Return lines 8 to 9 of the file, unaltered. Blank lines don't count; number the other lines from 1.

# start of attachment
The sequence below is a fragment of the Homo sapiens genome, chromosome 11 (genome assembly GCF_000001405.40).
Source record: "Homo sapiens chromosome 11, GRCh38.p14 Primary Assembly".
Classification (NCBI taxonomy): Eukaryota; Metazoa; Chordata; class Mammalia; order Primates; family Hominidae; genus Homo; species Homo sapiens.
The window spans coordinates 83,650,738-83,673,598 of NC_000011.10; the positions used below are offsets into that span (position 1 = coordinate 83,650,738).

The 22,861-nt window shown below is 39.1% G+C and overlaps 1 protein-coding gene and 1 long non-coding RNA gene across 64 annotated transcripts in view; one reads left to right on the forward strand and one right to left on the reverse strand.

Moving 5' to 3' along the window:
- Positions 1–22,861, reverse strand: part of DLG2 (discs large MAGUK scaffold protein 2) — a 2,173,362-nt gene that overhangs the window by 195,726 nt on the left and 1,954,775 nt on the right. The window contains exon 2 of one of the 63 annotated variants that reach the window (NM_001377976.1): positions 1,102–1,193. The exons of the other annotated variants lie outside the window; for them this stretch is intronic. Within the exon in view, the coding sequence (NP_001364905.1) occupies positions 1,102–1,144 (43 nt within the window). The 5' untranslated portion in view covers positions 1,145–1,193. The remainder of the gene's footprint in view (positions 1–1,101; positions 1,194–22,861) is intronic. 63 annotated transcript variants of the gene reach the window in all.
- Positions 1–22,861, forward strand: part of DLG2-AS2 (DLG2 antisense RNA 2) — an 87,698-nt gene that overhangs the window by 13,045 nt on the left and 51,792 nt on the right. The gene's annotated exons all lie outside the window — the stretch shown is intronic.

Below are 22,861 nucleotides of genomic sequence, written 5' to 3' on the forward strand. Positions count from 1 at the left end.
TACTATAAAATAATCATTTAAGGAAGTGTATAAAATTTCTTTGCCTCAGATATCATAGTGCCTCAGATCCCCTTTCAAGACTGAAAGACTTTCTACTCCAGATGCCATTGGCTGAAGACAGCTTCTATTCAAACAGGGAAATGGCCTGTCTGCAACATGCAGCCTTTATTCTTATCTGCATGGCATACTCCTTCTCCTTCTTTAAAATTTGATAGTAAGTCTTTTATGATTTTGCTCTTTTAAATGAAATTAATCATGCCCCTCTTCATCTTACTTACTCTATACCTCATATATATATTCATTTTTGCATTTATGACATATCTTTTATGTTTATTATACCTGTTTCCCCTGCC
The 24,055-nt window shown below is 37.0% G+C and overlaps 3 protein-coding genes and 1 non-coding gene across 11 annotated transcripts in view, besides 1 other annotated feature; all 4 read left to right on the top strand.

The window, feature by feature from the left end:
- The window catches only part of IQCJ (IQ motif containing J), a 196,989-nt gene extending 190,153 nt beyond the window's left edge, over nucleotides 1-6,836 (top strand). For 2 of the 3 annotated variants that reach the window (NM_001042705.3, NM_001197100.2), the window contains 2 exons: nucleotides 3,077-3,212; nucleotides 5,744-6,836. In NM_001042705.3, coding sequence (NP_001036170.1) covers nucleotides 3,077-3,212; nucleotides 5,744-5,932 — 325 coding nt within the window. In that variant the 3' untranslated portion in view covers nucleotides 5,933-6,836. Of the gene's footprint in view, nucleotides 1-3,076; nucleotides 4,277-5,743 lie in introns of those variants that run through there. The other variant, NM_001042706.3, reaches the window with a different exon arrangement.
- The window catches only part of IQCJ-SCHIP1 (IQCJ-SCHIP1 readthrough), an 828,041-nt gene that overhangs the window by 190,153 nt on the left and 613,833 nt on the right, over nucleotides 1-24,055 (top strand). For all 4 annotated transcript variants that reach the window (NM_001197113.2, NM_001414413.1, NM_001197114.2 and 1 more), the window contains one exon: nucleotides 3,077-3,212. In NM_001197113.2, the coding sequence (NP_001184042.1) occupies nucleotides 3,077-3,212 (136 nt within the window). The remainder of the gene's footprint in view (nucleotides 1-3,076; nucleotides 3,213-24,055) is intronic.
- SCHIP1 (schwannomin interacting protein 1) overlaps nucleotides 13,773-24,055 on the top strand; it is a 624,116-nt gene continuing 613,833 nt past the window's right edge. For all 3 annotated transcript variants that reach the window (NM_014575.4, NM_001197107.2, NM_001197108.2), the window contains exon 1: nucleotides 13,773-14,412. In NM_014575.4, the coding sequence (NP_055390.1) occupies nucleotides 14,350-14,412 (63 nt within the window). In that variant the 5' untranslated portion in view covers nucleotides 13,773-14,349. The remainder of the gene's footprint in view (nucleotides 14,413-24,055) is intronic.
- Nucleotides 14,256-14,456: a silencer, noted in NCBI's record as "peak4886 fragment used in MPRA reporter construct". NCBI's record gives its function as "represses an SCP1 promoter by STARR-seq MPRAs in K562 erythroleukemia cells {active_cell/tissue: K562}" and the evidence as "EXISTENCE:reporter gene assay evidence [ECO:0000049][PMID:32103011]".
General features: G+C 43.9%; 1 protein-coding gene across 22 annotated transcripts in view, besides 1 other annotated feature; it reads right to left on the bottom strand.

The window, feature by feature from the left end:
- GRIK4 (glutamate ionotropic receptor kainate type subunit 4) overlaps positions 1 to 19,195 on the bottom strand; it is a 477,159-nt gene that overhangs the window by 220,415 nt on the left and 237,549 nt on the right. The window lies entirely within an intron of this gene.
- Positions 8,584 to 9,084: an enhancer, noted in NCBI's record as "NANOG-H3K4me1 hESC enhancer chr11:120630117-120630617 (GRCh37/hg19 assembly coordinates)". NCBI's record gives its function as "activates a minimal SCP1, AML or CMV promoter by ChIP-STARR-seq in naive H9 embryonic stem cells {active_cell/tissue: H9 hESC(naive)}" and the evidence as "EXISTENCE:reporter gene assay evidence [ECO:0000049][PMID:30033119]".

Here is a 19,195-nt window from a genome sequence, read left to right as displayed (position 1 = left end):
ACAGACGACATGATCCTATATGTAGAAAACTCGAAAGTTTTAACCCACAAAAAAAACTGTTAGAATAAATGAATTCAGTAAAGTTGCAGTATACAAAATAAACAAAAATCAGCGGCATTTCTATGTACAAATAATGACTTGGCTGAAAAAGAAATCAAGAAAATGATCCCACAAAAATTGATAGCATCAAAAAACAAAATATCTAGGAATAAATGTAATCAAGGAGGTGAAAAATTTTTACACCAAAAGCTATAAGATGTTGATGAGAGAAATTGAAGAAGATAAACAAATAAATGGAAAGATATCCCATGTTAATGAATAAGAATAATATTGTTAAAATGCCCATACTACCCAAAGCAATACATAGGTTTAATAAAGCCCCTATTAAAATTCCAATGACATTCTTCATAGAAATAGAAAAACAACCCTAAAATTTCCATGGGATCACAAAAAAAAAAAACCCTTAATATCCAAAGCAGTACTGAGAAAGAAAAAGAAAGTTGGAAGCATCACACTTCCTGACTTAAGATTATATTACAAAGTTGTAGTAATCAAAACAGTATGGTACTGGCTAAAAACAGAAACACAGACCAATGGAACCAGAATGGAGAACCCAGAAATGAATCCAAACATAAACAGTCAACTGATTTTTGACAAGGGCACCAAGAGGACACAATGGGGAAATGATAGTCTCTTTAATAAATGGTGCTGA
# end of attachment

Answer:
- Positions 1–22,861, forward strand: part of DLG2-AS2 (DLG2 antisense RNA 2) — an 87,698-nt gene that overhangs the window by 13,045 nt on the left and 51,792 nt on the right. The gene's annotated exons all lie outside the window — the stretch shown is intronic.

Below are 22,861 nucleotides of genomic sequence, written 5' to 3' on the forward strand. Positions count from 1 at the left end.